Bengaluru: Soon after the “moonwalk" video hit television news screens on Monday, its creator, 39-year old Badal Nanjundaswamy switched off his phone.
Since the video, in which an actor is dressed as an astronaut and is walking on Bengaluru’s crater-laden roads (meant to simulate the surface of the moon) to highlight civic apathy went viral on social media and news channels, Nanjundaswamy has remained indoors. He has been unwell and not fully aware of the impact his street art has created, highlighting the southern city's crumbling infrastructure - one of the biggest peeves of activists and urban experts.
The “moonwalk" video, inspired by the Chandrayaan-2, has brought the focus back on Nanjundaswamy’s creativity. But if only likes and sharing content on social media solved Bengaluru’s problems.
Bangalore Mirror first reported the story.
“I am scared of recognition," Nanjundaswamy said shyly. A shelf in his home, in the city's Sultan Palya area, is filled with plaques recognizing his contribution to the field of art while the walls of his modest home is filled with graffiti, scribbled by his child. One plaque calls him the “Pride of Mysuru", his hometown and where he first explored street art. It was in 2002-03 that he converted a pothole into a swimming pool near the famous Mysore Palace to get the civic authority’s attention just before the annual Dasara festivities began. And it did. The same day the authorities filled up the pothole.
Since then, he has created nearly 50 different art works to get the attention of authorities that include a plastic crocodile, a mermaid, a picture of Lord Yama or the god of death according to Hindu mythology painted around an open man-hole among others that has sought to highlight the problems faced by the ordinary citizen with an issue that trends.
Few other ‘creations’ of his border on the bizarre.
He once painted black stripes on a stray white horse and presented it as a Zebra as a class project in college that had no obvious message to relay. Nanjundaswamy is a passive version of protest artists around the world who consciously put their lives at risk by taking on the powers of the land over far more sensitive issues like racism, democracy, gun culture, human rights and feminism and other topics.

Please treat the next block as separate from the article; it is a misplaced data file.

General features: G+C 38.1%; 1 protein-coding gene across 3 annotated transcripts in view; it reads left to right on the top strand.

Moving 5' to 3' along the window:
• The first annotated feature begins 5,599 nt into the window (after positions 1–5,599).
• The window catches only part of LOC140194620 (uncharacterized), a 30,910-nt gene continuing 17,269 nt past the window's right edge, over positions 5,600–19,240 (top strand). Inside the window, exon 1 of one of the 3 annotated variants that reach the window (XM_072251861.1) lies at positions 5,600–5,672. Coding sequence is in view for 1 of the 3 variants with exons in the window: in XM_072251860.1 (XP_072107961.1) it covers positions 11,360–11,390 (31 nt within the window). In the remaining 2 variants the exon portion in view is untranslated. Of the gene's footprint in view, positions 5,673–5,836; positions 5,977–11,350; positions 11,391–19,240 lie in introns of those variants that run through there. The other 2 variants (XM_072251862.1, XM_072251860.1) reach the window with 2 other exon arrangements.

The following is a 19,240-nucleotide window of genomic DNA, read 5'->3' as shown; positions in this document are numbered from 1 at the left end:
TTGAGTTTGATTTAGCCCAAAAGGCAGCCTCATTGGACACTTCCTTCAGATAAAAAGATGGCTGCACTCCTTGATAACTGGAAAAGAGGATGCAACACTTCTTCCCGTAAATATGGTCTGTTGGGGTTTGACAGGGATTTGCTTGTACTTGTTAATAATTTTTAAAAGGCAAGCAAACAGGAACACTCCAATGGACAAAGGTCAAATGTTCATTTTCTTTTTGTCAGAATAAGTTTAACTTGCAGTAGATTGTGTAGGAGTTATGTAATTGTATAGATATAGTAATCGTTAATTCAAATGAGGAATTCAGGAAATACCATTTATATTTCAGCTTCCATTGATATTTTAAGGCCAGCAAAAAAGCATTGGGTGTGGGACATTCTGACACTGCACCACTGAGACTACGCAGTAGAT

“Its meant to be funny... sarcastic and not to hurt anyone," he says. The focus on potholes--though an omnipresent one--is one of the low hanging fruits to pick on in a city like Bengaluru that has inadequate infrastructure that continues to crumble despite its fancy titles like “dynamic city" and “technology capital" among others.
“I know only art but am not good with other forms of communication. I can say all this only with art," he says. The roads around his own home in Sultan Palya in Bengaluru is almost unmotorable, filled with chocolate brown rainwater and slippery slush, indicating the limited impact of social media activism in a city like Bengaluru where everyone from the chief minister to mayor to corporation commissioner among others are active online.
“Its is a novel way of catching the authorities attention," B.H.Anil Kumar, Bruhat Bengaluru Mahanagara Palike (BBMP, the city’s civic body) said. He also used the terms ‘unique’, ‘nice’ among other adjectives to appreciate the art work and even acknowledging the ‘pitiable’ conditions of roads--or the lack of it--in Bengaluru.
“I don’t do it because others tell me. I should feel the prick of the problem," Nanjundaswamy says. As art in this form has its limitations, Nanjundaswamy has taken these issues to the big screen as well. Around five years ago, Nanjundaswamy was travelling on a two wheeler on the Richmond Road flyover when a bus hit the divider, made out of stones assembled in a line, and one of them almost seriously hurting the artist. A quick turn of events and Nanjundaswamy became the production designer for “U-turn", a popular and hit Kannada film in 2016 that was scripted around those loosely assembled stones. The artist has also been part of another Kannada cult film, Lucia--one of the first successful ventures executed through a crowdfunding model.
But most of Nanjundaswamy’s works are for a larger social good, even though he despises the term “social service". He says that its like art practice for a small price from his own pocket that ranges from ₹500 to ₹8000 for lunar surface video.